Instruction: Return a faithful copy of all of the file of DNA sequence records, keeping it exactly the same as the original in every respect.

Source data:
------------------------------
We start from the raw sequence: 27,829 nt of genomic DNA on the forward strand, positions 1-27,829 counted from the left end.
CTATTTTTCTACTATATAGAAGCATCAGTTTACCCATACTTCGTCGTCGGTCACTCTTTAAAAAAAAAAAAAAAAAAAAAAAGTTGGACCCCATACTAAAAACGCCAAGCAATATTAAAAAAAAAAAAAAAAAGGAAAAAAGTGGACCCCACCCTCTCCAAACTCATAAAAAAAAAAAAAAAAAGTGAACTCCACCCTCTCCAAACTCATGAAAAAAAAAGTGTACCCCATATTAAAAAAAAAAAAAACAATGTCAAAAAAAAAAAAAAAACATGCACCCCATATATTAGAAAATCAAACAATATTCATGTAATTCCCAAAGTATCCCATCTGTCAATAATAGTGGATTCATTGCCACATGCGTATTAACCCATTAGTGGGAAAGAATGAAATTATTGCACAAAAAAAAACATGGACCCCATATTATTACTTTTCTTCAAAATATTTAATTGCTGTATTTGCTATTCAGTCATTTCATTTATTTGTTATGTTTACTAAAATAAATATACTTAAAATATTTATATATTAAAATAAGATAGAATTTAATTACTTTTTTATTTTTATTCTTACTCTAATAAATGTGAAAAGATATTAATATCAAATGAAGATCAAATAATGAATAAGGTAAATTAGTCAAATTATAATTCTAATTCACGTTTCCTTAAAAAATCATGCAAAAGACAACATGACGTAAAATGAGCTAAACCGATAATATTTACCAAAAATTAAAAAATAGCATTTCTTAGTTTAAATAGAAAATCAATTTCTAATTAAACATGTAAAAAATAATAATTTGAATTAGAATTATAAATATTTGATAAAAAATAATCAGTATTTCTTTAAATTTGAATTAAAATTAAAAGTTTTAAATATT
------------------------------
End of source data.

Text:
We start from the raw sequence: 27,829 nt of genomic DNA on the forward strand, positions 1-27,829 counted from the left end.
CTATTTTTCTACTATATAGAAGCATCAGTTTACCCATACTTCGTCGTCGGTCACTCTTTAAAAAAAAAAAAAAAAAAAAAAAGTTGGACCCCATACTAAAAACGCCAAGCAATATTAAAAAAAAAAAAAAAAAGGAAAAAAGTGGACCCCACCCTCTCCAAACTCATAAAAAAAAAAAAAAAAAGTGAACTCCACCCTCTCCAAACTCATGAAAAAAAAAGTGTACCCCATATTAAAAAAAAAAAAAACAATGTCAAAAAAAAAAAAAAAACATGCACCCCATATATTAGAAAATCAAACAATATTCATGTAATTCCCAAAGTATCCCATCTGTCAATAATAGTGGATTCATTGCCACATGCGTATTAACCCATTAGTGGGAAAGAATGAAATTATTGCACAAAAAAAAACATGGACCCCATATTATTACTTTTCTTCAAAATATTTAATTGCTGTATTTGCTATTCAGTCATTTCATTTATTTGTTATGTTTACTAAAATAAATATACTTAAAATATTTATATATTAAAATAAGATAGAATTTAATTACTTTTTTATTTTTATTCTTACTCTAATAAATGTGAAAAGATATTAATATCAAATGAAGATCAAATAATGAATAAGGTAAATTAGTCAAATTATAATTCTAATTCACGTTTCCTTAAAAAATCATGCAAAAGACAACATGACGTAAAATGAGCTAAACCGATAATATTTACCAAAAATTAAAAAATAGCATTTCTTAGTTTAAATAGAAAATCAATTTCTAATTAAACATGTAAAAAATAATAATTTGAATTAGAATTATAAATATTTGATAAAAAATAATCAGTATTTCTTTAAATTTGAATTAAAATTAAAAGTTTTAAATATT